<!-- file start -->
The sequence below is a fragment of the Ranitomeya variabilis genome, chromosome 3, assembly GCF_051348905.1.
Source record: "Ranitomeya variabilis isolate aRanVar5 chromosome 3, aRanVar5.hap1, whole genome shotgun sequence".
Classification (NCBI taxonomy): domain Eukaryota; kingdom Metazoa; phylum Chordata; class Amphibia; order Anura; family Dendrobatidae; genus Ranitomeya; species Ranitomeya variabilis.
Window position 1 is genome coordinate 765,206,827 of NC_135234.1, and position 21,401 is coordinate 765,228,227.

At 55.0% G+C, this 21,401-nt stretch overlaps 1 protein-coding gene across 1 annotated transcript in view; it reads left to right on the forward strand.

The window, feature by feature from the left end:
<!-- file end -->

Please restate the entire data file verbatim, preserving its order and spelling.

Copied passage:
The sequence below is a fragment of the Ranitomeya variabilis genome, chromosome 3, assembly GCF_051348905.1.
Source record: "Ranitomeya variabilis isolate aRanVar5 chromosome 3, aRanVar5.hap1, whole genome shotgun sequence".
Classification (NCBI taxonomy): domain Eukaryota; kingdom Metazoa; phylum Chordata; class Amphibia; order Anura; family Dendrobatidae; genus Ranitomeya; species Ranitomeya variabilis.
Window position 1 is genome coordinate 765,206,827 of NC_135234.1, and position 21,401 is coordinate 765,228,227.

At 55.0% G+C, this 21,401-nt stretch overlaps 1 protein-coding gene across 1 annotated transcript in view; it reads left to right on the forward strand.

The window, feature by feature from the left end: